How Siemens took its HR IT into the cloud

How Siemens took its HR IT into the cloud



Like many large enterprises, Germany-based Siemens AG had been suffering from numerous complexities and inconsistencies with managing its gargantuan workforce across the world. Finally putting its German practicality to good use, the electronics engineering company decided to seek out a technological solution to its human resources (HR) management woes.

Siemens AG embarked on its HR software-as-a-service (SaaS) journey in 2008, and went hunting for a vendor to provide such an offering. The company’s head of employee development, Juergen Siebel, had avoided involving himself in HR IT for a long time, but went along with the plan, anyway.

“After having gone into this, I’m quite grateful I was forced into it,” Siebel said at the SAP Cloud SuccessConnect Event in Sydney.

With over 400,000 employees globally — 63,000 employees across Asia and Australia alone — Siemens was suffering the effects of having multiple offices across the globe, but no practical way to manage all of its employees in a cohesive manner. There were HR systems in place for human capital management, but their reach generally didn’t stretch beyond their respective borders. Instead, different Siemens offices resorted to sending Microsoft Excel spreadsheets with employee data to each other. Data-entry fields on those spreadsheets were not standardised, either.

Standardising the terminologies and processes used to assess and keep track of Siemens workers across the globe was paramount for implementing an HR SaaS offering. The aim was to make access to that data seamless worldwide, so that business managers could gain insight to the whole organisation, regardless of which country they are based in.

“We need the data,” Siebel said. “Without formal and standardised assessments, there would be no data for planning or organisational development.”

Having the data in one place also means that Siemens can run analytics, which is helpful for making business decisions, he said.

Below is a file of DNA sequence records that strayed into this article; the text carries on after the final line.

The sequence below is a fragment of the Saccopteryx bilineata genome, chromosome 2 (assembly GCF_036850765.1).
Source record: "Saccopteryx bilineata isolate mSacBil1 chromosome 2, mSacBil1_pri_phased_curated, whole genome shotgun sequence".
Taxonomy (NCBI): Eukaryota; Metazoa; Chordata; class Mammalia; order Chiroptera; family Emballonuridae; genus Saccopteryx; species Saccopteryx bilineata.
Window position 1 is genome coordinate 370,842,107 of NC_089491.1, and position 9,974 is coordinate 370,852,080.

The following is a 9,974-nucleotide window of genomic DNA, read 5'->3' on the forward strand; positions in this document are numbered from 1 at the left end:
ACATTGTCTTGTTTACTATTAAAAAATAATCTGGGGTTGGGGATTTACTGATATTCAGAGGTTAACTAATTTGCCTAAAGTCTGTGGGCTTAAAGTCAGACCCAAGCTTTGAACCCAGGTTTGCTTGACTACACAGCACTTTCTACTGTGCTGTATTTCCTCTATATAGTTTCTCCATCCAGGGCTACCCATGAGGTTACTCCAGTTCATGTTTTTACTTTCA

Siemens chose the SuccessFactors platform, and decided against piloting the HR SaaS offering, opting instead for the “Big Bang” approach.

“We said no piloting — we’ll move all employees onto this platform in one go, and we announced we would shut down some of the legacy systems shortly after having moved to SuccessFactors,” Siebel said. “For us, it’s a cultural thing … If we pilot anything in Siemens, there is a high likelihood those that don’t like this change will use the opportunity of the pilot to undermine everything.

“In pilots, things go wrong. Even during the Big Bang rollout, things went wrong, but if you have headquarters and boardroom backing, which we did, you can survive that.”

The company created a “point of no return” scenario, so there was no going back once the SuccessFactors platform went live.

Siemens spent the next few years standardising everything and gradually rolling the HR SaaS out to each geographical region. Looking back, Siebel would have spent more time and energy on change management.

“We’re an engineering company with 160 years’ tradition of high-quality German engineering — we do everything by the book, and what we didn’t reach out to was the hearts and the emotions of people,” he said. “One of our errors as a company is that it’s difficult for us to shed that engineering shell and become more emotional.

“That caused a few hiccups early on, because sometimes things don’t go right the first time, and you need dedicated people to say ‘it’s worth it nonetheless’.”

SuccessFactors was later acquired by SAP, and, by 2012, Siemens was ready to transition back to regular operations.

“The most important achievement for us is, for the first time in 160 years, we have all the performance data in one place,” Siebel said.

This year, the company is looking to take the SuccessFactors platform to the next level, adding new features, including data analytics. Siemens is currently not using advanced analytics for the consolidated human resources data, but it is keen on this particular area.

“Analytics is one of the top things I want to advance for talent search and succession planning,” Siebel said. “We are looking forward to more collaboration with SuccessFactors on that field.”

While he acknowledged that taking the SaaS offering onto mobile devices is an interesting concept, other issues take precedent.

“One key area … is enterprise readiness, and that comes before iPads,” Siebel said. “All things have to move to mobile at some point, but some things, especially with the size of our organisation, needs to be very robust and secure.

“There’s certain work we still have to do first, even if they’re not as sexy as performance reviews on iPhones.”


Spandas forayed into tech journalism in 2009 as a fresh university graduate spurring her passion for all things tech. Based in Australia, Spandas covers enterprise and business IT.

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